13.12 Prevention and control of noncommunicable diseases

The twentieth century saw a transition from acute to chronic illnesses which became the main cause of mortality. Thirty-eight million deaths occur each year due to non-communicable diseases (NCDs), mainly cardiovascular diseases, cancers, respiratory diseases, and diabetes. When the injuries are taken into account NCDs are responsible for 70% of all deaths of which 80% occur in L&MICs. The estimation made by WHO is that over the next 10 year period deaths from NCDs will increase by 17% with the greatest increase in African Region and Eastern Mediterranean Region.

The United Nations General Assembly decided to convene a high-level meeting on NCDs in 2011 in resolution A/RES/64/265 which required the Assembly to hold consultations on the scope, modalities, format and organization of the high-level meeting. Under this WHA64 agenda item the Assembly considered document A64/21, a report by the Secretariat on WHO’s role in the preparation, implementation and follow up to the upcoming High Level Meeting.

WHO and the Russian Federation had jointly organized the First Global Ministerial Conference on Healthy Lifestyles and Noncommunicable Disease Control in April 2011. It aimed to support Member States to develop and strengthen policies and programmes on healthy lifestyle and NCD prevention; based on the 2000 Global Strategy for the Prevention and Control of Noncommunicable Diseases and it’s 2008-2013 Action plan with a focus on multisectoral and innovative approaches in prevention and care. The Ministerial Conference resulted in the adoption of the Moscow Declaration. Capitalizing on the opportunity presented by the Ministerial Conference, WHO had convened a “multi-stakeholder forum” the day before the conference. The intention was to create an opportunity for the different groups to listen and respond to each other to allow WHO to canvass a wider and richer range of views to inform its work on noncommunicable diseases.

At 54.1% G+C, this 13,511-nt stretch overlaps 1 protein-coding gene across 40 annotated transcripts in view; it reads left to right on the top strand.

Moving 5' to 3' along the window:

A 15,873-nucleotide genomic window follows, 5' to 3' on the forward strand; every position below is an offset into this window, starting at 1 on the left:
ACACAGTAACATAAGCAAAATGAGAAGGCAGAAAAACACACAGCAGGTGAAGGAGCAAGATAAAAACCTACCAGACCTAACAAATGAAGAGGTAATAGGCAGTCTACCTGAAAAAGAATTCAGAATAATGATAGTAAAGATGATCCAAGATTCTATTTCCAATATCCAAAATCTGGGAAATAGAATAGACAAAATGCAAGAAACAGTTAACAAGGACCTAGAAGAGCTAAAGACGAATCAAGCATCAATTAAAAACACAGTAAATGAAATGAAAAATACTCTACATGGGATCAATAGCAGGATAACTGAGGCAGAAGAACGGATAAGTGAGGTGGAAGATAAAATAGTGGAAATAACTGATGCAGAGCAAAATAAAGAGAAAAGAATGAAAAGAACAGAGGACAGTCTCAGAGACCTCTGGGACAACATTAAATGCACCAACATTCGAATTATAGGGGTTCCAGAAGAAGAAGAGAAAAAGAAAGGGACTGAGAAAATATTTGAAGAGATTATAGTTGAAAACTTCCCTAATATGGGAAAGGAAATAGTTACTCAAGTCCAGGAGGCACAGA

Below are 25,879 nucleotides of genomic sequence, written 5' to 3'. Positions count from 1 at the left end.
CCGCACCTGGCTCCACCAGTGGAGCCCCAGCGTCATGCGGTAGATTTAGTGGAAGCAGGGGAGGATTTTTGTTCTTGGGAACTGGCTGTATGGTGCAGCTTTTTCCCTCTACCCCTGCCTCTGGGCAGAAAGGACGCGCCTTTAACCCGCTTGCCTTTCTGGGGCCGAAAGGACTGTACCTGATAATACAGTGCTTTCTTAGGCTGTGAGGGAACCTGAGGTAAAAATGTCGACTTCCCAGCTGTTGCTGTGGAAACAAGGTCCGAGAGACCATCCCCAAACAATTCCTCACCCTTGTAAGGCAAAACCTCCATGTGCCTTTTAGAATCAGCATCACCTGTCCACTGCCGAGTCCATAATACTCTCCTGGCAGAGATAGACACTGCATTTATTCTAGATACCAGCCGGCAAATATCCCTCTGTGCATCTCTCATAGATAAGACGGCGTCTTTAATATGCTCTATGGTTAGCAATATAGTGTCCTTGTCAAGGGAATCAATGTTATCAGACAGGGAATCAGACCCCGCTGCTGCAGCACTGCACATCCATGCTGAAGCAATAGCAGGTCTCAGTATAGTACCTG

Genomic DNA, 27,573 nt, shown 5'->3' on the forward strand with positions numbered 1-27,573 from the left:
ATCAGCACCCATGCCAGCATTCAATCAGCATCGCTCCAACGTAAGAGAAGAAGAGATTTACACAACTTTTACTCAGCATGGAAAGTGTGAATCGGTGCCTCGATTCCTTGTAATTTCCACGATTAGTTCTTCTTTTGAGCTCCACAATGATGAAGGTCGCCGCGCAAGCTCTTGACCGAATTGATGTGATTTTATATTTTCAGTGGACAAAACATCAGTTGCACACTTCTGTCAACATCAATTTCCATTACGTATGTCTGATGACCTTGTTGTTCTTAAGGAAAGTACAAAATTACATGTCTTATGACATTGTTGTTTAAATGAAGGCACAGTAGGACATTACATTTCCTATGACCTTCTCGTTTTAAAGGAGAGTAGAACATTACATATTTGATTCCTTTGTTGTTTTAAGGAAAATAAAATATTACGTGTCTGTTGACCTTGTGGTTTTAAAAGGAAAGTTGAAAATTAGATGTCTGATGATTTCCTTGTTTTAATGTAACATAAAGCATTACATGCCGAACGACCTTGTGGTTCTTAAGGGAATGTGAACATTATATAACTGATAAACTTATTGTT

PHM Comment

The report by the secretariat neglects mental health as an NCD which is estimated to be one of the leading causes of burden of disease by the year 2030. Currently the scope of NCDs is limited to four diseases (cardiovascular disease, cancer, chronic respiratory disorders and diabetes) but there is a need to widen the scope of coverage of NCDs to include various other diseases especially mental ill-health.

Regrettably the EB discussions on NCDs was focused on the behavioral determinants of NCDs. The name "non-communicable disease" was challenged because of the so called “socially communicable” nature of its risk factors. The focus on life-style and behaviour returns to an older 'victim blaming' approach rather than addressing the core determinants. It is extraordinary that there is no reference to the work of the Commission on Social Determinants and Health (CSDH) in the Annex summarizing previous events leading up to this meeting. Unhealthy behaviors do play an important role in determining NCDs however as the report by CSDH has indicated there are structural determinants like education, income, gender and ethnicity which are underlying causes of NCDs and their contribution to behavioral risk factors needs to be tackled. The CSDH emphasized the importance of looking at the equity dimensions as well as the disease process. Clearly there are important equity dimension to the incidence and prevalence of NCDs and these variations are closely linked to the social and environmental factors; not just individual behaviors. Therefore if the UN General Assembly is to provide an action-oriented outcome document preventive measures for social and environmental factors must be included.